James G. Ahlberg's answer You need permission from the court to move your child out-of-state. There are a number of legal hoops to jump through and numerous things the judge needs to consider. Contact an attorney to get this done -- it is not something most people will succeed in doing on their own.
Marilyn Johnson's answer You absolutely should present to the court any and all incidents of abuse even if they have been previously unreported and undocumented. The court will then weigh the presented evidence and rule accordingly.
James G. Ahlberg's answer Child support can be used for almost anything. Car payments? Sure, you've got to get around. Gas or repairs for the car? Same thing. Rent or a mortgage payment? You've got to have a roof over your head. Food? Yes. Phone bills, water, heat for the house or apartment, garbage removal, Internet, cable TV (or dish)? All of these are legitimate things to spend child support on, along with countless others.
James G. Ahlberg's answer Any action changing parenting time (formerly called custody and visitation) must be taken by a court. If your question is whether you are likely to win if you try to terminate your ex's rights to see the children, the answer depends on too many factors to list here. You need to know that Illinois courts tend to avoid terminating a parent's involvement with his or her children if possible, though it does happen at times. I encourage you to make an appointment to see a lawyer who can thoroughly...
James G. Ahlberg's answer Due to recent changes in state law, you and your ex-husband will be expected to propose how much parenting time each of you gets and when it will be (Illinois has done away with the terms "custody" and "visitation"). It will be important for you to emphasize that the term "parenting time" means just what it sounds like -- it is time for a parent to spend time with the child. The term doesn't mean storing the child with someone else the vast majority of the time. Discuss this with your lawyer....
Marilyn Johnson's answer You need to file for an Emergency Order of Protection as soon as possible. You will be asking the court for physical possession of the children and that they be returned to you in Illinois.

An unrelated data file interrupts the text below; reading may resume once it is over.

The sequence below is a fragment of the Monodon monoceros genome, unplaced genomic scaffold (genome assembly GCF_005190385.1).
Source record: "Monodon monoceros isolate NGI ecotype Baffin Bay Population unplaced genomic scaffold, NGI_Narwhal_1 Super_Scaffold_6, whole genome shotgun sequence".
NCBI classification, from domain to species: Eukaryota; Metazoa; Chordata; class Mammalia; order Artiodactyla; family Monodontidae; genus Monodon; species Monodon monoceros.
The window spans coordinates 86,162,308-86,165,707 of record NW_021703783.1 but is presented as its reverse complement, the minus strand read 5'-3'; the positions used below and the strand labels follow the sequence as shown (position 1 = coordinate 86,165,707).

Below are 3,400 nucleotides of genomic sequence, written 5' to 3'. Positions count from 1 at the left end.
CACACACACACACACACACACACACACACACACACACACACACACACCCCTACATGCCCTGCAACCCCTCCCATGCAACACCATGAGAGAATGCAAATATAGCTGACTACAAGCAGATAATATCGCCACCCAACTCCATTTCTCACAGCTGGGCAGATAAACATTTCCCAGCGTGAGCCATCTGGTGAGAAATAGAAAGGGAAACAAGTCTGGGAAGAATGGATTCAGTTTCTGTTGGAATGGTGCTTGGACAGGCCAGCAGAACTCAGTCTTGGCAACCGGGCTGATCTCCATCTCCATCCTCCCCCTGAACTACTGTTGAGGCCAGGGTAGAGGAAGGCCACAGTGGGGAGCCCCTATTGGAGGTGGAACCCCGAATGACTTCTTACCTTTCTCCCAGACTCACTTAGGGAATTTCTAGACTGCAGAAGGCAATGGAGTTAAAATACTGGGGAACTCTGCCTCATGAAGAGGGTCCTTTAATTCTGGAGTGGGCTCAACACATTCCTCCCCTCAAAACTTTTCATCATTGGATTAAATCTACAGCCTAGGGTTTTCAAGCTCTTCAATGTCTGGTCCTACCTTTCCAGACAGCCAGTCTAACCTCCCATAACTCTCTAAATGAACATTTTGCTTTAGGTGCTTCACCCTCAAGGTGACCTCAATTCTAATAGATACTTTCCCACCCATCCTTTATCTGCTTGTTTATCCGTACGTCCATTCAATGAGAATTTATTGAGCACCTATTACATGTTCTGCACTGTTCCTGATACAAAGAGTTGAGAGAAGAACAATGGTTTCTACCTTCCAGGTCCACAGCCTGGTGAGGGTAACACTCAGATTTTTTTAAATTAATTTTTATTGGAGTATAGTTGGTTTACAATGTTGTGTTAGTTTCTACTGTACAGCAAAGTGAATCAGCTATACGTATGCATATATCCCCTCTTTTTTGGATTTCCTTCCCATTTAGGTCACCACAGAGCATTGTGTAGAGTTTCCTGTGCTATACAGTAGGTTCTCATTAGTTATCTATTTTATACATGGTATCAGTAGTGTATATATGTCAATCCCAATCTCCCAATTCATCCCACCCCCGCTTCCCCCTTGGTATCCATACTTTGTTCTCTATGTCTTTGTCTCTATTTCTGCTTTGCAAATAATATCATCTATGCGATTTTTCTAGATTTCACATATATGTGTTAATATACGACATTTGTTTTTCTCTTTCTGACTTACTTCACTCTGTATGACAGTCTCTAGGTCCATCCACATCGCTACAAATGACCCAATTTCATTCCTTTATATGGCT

James G. Ahlberg's answer If no one has filed a petition to determine the allocation of parenting time (formerly called custody and visitation) the judge is unlikely to enter an order. If your second attorney was retained just to change venue and is effectively out of the case now, you need another lawyer ASAP.
William Wolf's answer Unfortunately, prosecutors have huge amounts of discretion on charging decisions. Their discretion is virtually unlimited. It is not uncommon for prosecutors, when a defendant refuses a plea deal, to react by raising more and more serious charges.
Hopefully, you have a good criminal defense lawyer that's helping you. If not, you need to find one immediately.
James G. Ahlberg's answer There is no way to respond to your question without a great deal more information. Therefor, the only answer I can give is to make an appointment with a lawyer. He or she will ask you questions and gather the information needed to give you advice. Gather up all the paperwork you have on your case and bring it to the appointment with you. The lawyer will need to see it.
James G. Ahlberg's answer Unless a court order says otherwise, parents of children have exactly the same rights. In other words his right to parenting time (formerly called custody) is the same as yours. I encourage you to find a lawyer and secure a court order determining when each of you has parenting time.
James G. Ahlberg's answer You can ask for anything. What you probably can't do is get a court to order that he or she give you a car, however, unless you somehow convince the court that it is in lieu of child support for a specified period of time.
James G. Ahlberg's answer Whether you can appeal a child support decision has nothing to do with your spouse getting a DUI, whether the child was in the car or not. It may impact the allocation of parenting time (formerly called custody and visitation), however.
James G. Ahlberg's answer If the divorce has been filed or if a court has entered any order dealing with parentage, allocation of parenting time, custody, support or visitation, then she should not relocate without having either the permission of her husband or a court order saying she can do so. Getting either the husband's permission or the court order requires jumping through several very specific legal hoops -- she should speak to a lawyer before trying either one.
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